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State v. Sanborn

Superior Court of Maine, Cumberland

January 28, 2019

STATE OF MAINE
v.
BRUCE SANBORN, Defendant

          Attorney: PETER CYR LAW OFFICES OF PETER J CYR

          State's Attorney: STEPHANIE ANDERSON

          ORDER

          Thomas D. Warren Justice, Superior Court

         Before the court is the issue of whether defendant Bruce Sanborn's probation has been tolled, which would allow the State to pursue motions to revoke Sanborn's probation. A hearing was held on November 15, 2018.

         This case turns in part on the Interstate Compact for Adult Offender Supervision ("Interstate Compact" or "ICAOS"), which governs the interstate transfer of persons who are on probation or parole. 34-A M.R.S. §§ 9871-9888. The actual procedures governing interstate transfer of probationers and parolees are not set forth in the Interstate Compact itself but are set forth in regulations issued to implement the Compact. See 34-A M.R.S. § 9877(1).[1]

         Facts

         On January 22, 2008 Sanborn entered guilty pleas in Cumberland County docket no. CR-07-2091 to charges of Class C Assault and Class C Terrorizing. These were felony charges because Sanborn had two prior assault convictions in New Hampshire within the preceding 10 years. Sanborn received a sentence of four years, all but six months suspended, with three years of probation, concurrent on both counts.

         Sanborn was released in February 2008, and his probation was thereafter transferred to New Hampshire pursuant to the Interstate Compact.

         The next event in this case was a November 12, 2009 motion signed by Probation Officer David Edwards to revoke Sanborn's probation based on (1) charges of assault, resisting arrest, and disorderly conduct that had allegedly occurred in New Hampshire on September 23, 2009, (2) alleged failures to attend a certified batterers program, and (3) an alleged failure to report to his New Hampshire probation officer.[2] This motion was based in part on an October 20, 2009 Offender Violation Report that had been sent to Maine by New Hampshire pursuant to the Interstate Compact. See Defendant's Ex. 1 at pp. 6-7. Edwards's motion also included details, presumably obtained from New Hampshire authorities, that went beyond the information contained in the New Hampshire violation report.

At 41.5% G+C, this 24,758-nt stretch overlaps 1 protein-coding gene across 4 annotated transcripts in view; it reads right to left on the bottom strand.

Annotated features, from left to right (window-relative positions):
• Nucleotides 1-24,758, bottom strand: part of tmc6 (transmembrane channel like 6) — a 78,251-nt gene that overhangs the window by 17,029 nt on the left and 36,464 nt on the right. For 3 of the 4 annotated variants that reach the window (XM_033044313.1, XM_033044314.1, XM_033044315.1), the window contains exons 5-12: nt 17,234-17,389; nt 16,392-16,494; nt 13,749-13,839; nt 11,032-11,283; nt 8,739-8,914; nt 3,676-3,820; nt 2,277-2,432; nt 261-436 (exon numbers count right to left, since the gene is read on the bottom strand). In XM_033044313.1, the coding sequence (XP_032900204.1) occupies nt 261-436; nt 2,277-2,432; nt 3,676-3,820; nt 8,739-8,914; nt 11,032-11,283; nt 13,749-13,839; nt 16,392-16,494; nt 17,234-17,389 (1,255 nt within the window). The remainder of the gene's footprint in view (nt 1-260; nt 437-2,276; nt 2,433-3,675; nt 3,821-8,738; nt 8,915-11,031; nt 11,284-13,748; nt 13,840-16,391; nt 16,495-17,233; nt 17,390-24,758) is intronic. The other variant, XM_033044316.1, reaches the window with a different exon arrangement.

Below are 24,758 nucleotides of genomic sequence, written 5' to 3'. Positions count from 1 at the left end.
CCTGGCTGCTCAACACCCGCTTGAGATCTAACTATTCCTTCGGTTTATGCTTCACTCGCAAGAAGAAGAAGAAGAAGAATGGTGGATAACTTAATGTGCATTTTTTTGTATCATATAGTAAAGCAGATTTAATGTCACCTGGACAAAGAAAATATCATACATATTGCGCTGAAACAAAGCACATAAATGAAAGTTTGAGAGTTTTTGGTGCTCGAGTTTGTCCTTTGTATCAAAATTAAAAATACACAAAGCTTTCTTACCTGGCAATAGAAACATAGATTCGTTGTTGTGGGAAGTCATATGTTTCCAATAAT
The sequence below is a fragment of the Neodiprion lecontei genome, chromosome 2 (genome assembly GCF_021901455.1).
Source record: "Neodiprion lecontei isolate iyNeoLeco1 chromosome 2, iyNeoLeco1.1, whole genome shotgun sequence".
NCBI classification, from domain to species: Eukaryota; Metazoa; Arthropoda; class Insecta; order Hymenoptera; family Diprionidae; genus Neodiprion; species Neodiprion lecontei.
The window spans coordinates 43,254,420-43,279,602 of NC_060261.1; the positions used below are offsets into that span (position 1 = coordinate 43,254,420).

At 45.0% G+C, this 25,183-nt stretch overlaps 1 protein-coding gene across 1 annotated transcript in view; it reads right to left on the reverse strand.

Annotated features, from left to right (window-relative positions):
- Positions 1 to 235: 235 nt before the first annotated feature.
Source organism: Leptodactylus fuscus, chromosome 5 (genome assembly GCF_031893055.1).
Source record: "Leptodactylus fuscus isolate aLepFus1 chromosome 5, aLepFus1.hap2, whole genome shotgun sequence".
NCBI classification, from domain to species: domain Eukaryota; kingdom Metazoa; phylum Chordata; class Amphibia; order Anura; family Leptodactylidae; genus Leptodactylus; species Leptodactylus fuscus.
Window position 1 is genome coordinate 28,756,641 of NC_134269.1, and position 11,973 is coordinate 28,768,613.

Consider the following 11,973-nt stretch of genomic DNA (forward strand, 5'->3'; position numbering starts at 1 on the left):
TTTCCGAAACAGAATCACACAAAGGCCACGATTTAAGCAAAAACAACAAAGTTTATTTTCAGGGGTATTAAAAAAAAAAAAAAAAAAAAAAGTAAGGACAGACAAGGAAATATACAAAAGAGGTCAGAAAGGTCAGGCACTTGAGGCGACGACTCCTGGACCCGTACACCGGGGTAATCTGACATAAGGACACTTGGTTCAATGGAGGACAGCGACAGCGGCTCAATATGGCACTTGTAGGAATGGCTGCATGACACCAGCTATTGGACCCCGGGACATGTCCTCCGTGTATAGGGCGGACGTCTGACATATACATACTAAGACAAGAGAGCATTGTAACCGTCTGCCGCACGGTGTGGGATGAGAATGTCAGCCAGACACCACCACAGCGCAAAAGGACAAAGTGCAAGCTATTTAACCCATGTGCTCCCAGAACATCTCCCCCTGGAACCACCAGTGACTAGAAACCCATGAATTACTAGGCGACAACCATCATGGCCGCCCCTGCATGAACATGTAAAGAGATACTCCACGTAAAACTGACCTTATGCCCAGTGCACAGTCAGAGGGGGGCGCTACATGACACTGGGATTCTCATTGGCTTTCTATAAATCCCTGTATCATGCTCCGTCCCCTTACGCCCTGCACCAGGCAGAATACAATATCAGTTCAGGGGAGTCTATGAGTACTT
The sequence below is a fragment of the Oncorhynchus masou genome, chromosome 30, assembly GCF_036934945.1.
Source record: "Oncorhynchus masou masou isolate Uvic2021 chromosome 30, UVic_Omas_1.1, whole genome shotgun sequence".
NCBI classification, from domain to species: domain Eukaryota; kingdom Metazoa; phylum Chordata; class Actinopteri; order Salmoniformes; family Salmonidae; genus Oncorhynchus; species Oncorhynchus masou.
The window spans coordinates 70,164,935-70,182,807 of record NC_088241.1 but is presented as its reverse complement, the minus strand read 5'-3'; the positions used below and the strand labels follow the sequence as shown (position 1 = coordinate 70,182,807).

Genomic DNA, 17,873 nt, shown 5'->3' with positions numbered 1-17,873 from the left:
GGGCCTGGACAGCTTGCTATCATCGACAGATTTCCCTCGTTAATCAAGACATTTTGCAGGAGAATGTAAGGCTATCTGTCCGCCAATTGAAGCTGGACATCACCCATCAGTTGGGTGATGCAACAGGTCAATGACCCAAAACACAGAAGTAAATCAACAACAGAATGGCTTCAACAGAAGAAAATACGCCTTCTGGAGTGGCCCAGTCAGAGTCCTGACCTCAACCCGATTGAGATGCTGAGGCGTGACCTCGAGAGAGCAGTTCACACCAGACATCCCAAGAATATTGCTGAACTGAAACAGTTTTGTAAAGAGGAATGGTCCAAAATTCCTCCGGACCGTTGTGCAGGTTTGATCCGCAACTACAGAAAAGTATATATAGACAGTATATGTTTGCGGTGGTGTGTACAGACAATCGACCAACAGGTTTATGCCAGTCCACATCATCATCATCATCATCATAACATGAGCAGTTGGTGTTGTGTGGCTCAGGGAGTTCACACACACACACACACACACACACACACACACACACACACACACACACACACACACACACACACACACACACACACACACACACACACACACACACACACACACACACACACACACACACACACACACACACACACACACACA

In his cover memorandum to the November 12, 2009 motion, Edwards informed the clerk's office that Sanborn was in the Belknap N.H. County Jail and that New Hampshire authorities were requesting that Sanborn be returned to Maine to face probation revocation in Maine. See Defendant's Ex. 1 at p.l.

         In filing the Maine probation motion, Edwards sought a warrant, stating that he could not locate Sanborn "for the purposes of arrest or summons." See Defendant's Ex. 1 at p. 9. A warrant was duly issued, but in part because Edwards had not specified that he was seeking extradition from New Hampshire, the warrant was a "Maine only" warrant.[3] As a result, it was not filed as a detainer against Sanborn in New Hampshire, and there is no evidence that Sanborn was made aware that Maine had filed the November 12, 2009 probation motion.

         At some point Sanborn was released from the Belknap County Jail on the 2009 New Hampshire charges. The record does not reflect how those charges were resolved. Sanborn remained in New Hampshire. Although Maine's November 12, 2009 probation revocation motion remained pending, there was no action on that motion because of the "Maine only" warrant.[4]

         In 2014 and again in 2015 Sanborn was convicted in New Hampshire on felony drug possession charges. On the 2014 charges he received a sentence of not more than 3 years and not less than 1 year. On the 2015 charges he received a sentence - consecutive to his 2014 sentence -of not more than 5 years and not less than 1 year.

         At some point, according to the testimony at the November 15, 2018 hearing, New Hampshire sent a case closure notice to Maine under the Interstate Compact. That notice was apparently sent because Sanborn had been sentenced in New Hampshire to more than 180 days, which was a basis for a case closure notice under ICAOS Rule 4.112(a)(3) (June 2009).[5] As far as the record reflects, Maine took no action in response to the case closure notice. Most likely, ...


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